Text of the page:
The agenda item is one of the oddest you will see in government, but also shows how the work of the Board of Supervisors is often found in the most minute of details. The expenditure, though, exceeded Risk Management’s $150 limit for approving claims and needed the Board's approval.

Rest assured, if the issue of pants ever comes up in the future, one potential supervisor might be able show the county how they can replace those trousers at no cost.


  1. What about people like me that do not support the incarceration of animals? I am a tax payer and homeowner in Alameda and believe zoos are inhumane.
    The zoos are not libraries and have different function that do not do anything to promote a democracy.

  2. I think you will have to pay the tax regardless if you support pink flamingos in a pond or lions in a cage. Live with it.

  3. This true. There was no discussion of whether zoos in practice are humane and whether taxpayers should support it. Maybe there could be a clause for taxpayers like you to become exempt like some older residents are from school parcel taxes.

    However, it sounds like the Oakland Zoo is one of the more humane facilities around, but take that with a grain of salt.

  4. Regarding the county limit on Supervisorial races.

    I see it will remain limited to $20,000

    So Hayashi will theoretically only able to carry over $20,000 from all 4 of her active accounts combined, or up to $20,000 from each of the 4 active accounts?

    Also, I assume there is no personal limit if a candidate is using their own private money.
    If so, she and her husband could spend $100K or $200,000 if they had it and so desired.

    Anyone know which of the above options are operative?

  5. Tavares, I read often and enjoy your stories since the Daily review and the Chronicle are worthless in Castro valley. First time posting here. I see that this site has a good following.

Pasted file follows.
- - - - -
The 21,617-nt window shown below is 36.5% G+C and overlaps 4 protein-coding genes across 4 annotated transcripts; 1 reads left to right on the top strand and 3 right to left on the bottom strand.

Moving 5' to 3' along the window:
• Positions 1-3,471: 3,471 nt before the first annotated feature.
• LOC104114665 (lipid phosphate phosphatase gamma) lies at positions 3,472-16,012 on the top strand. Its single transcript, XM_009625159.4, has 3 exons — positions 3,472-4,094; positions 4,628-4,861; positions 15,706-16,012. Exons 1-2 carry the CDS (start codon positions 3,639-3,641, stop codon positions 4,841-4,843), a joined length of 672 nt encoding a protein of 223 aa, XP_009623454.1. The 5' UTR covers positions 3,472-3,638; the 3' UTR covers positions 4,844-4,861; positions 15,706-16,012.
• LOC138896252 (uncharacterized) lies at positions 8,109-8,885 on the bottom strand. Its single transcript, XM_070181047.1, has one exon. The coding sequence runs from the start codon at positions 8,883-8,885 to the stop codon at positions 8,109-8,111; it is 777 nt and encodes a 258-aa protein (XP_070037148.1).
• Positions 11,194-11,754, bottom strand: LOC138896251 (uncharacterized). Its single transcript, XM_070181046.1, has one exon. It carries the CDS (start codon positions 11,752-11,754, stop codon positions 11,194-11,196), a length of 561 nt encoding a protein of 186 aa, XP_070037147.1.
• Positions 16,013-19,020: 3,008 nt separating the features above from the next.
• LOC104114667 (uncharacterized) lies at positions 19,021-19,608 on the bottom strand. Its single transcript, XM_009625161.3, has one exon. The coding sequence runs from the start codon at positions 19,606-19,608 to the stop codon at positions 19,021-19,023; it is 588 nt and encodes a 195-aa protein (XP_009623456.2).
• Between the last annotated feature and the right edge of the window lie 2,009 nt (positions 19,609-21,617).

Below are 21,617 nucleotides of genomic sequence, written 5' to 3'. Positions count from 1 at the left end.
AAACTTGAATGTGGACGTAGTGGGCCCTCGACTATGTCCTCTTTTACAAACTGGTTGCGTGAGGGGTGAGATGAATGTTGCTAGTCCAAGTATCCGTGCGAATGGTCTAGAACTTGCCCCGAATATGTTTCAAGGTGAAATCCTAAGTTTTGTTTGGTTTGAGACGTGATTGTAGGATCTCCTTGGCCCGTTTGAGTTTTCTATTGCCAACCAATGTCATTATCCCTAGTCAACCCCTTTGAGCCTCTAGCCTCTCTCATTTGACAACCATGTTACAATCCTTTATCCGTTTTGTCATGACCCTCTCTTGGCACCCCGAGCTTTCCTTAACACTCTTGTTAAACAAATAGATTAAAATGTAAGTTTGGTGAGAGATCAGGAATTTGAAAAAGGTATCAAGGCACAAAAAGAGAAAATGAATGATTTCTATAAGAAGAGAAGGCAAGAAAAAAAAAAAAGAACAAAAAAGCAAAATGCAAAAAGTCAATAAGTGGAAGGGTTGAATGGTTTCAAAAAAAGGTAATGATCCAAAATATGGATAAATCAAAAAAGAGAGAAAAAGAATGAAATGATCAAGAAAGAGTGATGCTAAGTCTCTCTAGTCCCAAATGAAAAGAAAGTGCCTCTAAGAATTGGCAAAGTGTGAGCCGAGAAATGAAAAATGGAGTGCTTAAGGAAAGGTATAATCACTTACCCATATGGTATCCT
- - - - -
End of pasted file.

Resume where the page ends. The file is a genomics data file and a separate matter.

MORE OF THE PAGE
I see that you are very well connected with the politics happenings in the east bay.

    Just did a little of digging in your traffic following and found that ebcitizen has in the last month almost 2500 new visitors.
    Look: http://siteanalytics.compete.com/ebcitizen.com/

    That is almost the same as tricityvoice.
    Look: http://siteanalytics.compete.com/tricityvoice.com/

    Ebcitizen is on an uptrend. Keep the good work.

    OK but anyway I am really pissed on the zoo tax. The guy or gal on the first posting brings out an excellent point.

  6. The limit stays at $20,000 per donor, but if you've got the cash, you can spend as much as you want. Maybe sell your second home in Castro Valley? Yeah, just crazy talk.

  7. I'd rather have monkeys throw shit at me than pay a $12 parcel tax. I'm sure those in favor will say it's concveniently just $1 a month

  8. Small point of clarification....the county administrator is not an elected position.

  9. The problem with the Oakland Zoo parcel tax is that they are not really trying to improve the zoo itself, they are trying to get more funding in order to expand it. They are just using the "beleaguered" story to get the taxpayers to go for it. This is how they pull the wool over taxpayers' eyes. The politians know this, but are letting the zoo pull this stunt because the zoo lets them use the zoo for their own purposes for free.

    The new buildings will take over more of the protected lands of the Knowland State Park and minimize the living space for the plethora of wild animals that live there which include foxes, coyotes, bobcats, mountain lions, deer, skunks, possums, and myriad other animals. If we allow this tax now, the zoo will just come back in a year or two and say that they cannot finish their improvements and demand a higher tax.

    Check out www.saveknowland.org

  10. I agree, why do we have a zoo anyway, and why spend public money on it when we haven't enough to pay for our schools, firefighters, police, roads etc etc

  11. It's bad enough that the zoo and city repeatedly reassured those concerned about the costs that it was "a done deal," mostly covered by private donors, etc. and that is clearly now revealed as a lie. But the zoo's theme park expansion, which this tax will help pay for, will destroy rare natural resources and animal habitat in beautiful Knowland Park, the city's largest remaining open space. It's all being done with a "conservation" theme, ironically, but since the greatest threat to species diversity is loss of habitat, it is terribly wrong that the zoo won't walk the talk in its own neighborhood. Please visit our website to learn more and spread the word to others who care about protecting our remaining natural places from development.